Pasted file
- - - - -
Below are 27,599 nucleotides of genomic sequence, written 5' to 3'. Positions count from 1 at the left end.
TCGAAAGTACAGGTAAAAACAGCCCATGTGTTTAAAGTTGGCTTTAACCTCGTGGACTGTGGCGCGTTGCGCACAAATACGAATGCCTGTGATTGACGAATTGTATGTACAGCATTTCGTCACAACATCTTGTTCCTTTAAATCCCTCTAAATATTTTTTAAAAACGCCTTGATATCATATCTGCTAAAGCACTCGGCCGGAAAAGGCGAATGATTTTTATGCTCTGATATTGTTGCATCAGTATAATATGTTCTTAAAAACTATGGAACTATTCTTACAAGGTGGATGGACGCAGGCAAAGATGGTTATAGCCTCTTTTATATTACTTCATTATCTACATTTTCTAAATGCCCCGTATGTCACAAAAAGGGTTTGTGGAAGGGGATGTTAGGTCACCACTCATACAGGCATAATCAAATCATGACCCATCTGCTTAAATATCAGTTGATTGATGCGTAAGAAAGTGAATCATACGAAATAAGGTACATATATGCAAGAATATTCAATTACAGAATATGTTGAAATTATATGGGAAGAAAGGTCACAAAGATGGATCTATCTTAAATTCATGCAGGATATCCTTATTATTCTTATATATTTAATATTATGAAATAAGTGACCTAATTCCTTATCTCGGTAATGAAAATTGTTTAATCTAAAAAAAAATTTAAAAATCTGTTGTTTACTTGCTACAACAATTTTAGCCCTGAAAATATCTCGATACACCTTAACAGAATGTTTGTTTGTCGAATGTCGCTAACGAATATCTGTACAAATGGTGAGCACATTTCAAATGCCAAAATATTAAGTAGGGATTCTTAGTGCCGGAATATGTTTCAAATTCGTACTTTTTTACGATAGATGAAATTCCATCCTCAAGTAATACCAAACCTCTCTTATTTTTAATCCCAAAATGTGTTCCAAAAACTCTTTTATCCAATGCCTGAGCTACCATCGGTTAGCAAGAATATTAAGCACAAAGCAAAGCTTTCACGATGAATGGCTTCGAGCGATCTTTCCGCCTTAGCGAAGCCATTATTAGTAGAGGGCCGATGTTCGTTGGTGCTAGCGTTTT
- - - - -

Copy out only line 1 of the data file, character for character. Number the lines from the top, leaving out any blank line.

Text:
Below are 27,599 nucleotides of genomic sequence, written 5' to 3'. Positions count from 1 at the left end.